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Creating and Consuming the American South$
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Martyn Bone, Brian Ward, and William A. Link

Print publication date: 2015

Print ISBN-13: 9780813060699

Published to Florida Scholarship Online: January 2016

DOI: 10.5744/florida/9780813060699.001.0001

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Toward a Post-postpolitical Southern Studies

Toward a Post-postpolitical Southern Studies

On the Limits of the “Creating and Consuming” Paradigm

Chapter:
(p.72) 3 Toward a Post-postpolitical Southern Studies
Source:
Creating and Consuming the American South
Author(s):

Jon Smith

Publisher:
University Press of Florida
DOI:10.5744/florida/9780813060699.003.0003

The Creating and Consuming the South volume may be less about moving the field forward than about bringing ideas from the early 2000s (and even the 1970s) to the attention of theory-averse southern historians. Most new southern studies today is not interested in questions of “southern identity,” even as constructed, virtual, or “postsouthern.” These latter terms in practice not only move us backward toward old agrarian categories, but also function to preserve what Jodi Dean calls the “postpolitical,” an inherently conservative effect of postmodernism that forecloses real political activity on the left. To illustrate its points, the chapter takes issue with Michael O’Brien for his misunderstanding of both postmodernism and the empirical roots of the new southern studies, and with Scott Romine for his postpolitical relativism.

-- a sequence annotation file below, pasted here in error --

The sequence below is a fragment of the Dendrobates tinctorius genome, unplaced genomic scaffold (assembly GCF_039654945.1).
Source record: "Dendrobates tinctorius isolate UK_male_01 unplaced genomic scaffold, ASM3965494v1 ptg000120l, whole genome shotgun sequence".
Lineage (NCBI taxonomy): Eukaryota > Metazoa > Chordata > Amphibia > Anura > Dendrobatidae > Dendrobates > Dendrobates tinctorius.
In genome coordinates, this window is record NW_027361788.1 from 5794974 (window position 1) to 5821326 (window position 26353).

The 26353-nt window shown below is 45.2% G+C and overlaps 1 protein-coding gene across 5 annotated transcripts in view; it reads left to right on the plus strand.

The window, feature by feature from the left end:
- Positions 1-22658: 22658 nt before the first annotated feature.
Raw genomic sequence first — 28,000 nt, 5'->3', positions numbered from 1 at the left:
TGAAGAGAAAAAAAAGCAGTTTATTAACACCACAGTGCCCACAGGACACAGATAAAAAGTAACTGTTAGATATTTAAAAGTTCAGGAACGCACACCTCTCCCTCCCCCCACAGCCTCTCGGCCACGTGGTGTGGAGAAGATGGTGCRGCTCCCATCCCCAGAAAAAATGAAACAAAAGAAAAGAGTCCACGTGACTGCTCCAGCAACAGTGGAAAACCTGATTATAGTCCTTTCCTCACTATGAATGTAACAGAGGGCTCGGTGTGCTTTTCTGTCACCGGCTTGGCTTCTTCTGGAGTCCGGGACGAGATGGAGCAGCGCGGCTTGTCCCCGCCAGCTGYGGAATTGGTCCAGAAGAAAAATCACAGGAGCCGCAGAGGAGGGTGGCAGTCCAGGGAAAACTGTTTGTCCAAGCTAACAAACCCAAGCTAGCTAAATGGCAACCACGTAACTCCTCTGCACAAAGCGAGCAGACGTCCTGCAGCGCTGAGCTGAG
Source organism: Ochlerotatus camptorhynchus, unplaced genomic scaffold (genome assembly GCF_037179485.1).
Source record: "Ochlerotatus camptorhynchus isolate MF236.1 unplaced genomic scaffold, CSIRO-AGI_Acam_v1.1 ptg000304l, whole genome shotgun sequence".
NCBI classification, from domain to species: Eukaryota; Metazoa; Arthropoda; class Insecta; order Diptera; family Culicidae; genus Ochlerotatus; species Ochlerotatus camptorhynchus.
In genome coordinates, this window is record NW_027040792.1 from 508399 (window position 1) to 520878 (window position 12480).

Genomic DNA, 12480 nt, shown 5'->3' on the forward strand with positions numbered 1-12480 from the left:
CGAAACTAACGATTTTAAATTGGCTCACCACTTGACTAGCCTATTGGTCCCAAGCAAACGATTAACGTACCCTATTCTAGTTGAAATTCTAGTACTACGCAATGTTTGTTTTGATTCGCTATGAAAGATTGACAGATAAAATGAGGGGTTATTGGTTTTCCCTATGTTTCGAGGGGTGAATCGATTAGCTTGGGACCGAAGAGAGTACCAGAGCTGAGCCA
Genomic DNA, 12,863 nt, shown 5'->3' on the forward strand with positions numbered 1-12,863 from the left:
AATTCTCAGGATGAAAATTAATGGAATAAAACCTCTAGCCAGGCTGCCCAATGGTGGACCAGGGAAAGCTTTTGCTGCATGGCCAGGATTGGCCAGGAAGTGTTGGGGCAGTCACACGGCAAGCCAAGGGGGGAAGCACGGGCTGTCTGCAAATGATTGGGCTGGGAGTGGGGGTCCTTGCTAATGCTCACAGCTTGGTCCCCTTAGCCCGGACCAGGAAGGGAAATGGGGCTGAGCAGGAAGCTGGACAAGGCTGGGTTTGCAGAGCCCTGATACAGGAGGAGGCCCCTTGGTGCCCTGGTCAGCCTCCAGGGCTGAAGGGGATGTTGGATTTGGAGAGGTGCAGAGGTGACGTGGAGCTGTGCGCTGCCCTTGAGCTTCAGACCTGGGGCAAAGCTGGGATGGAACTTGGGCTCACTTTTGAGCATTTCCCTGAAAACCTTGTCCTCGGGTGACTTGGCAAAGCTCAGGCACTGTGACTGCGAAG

Keywords:   Southern studies, Postsouthern, New Southern Studies, Michael O’Brien, Scott Romine, Postpolitical

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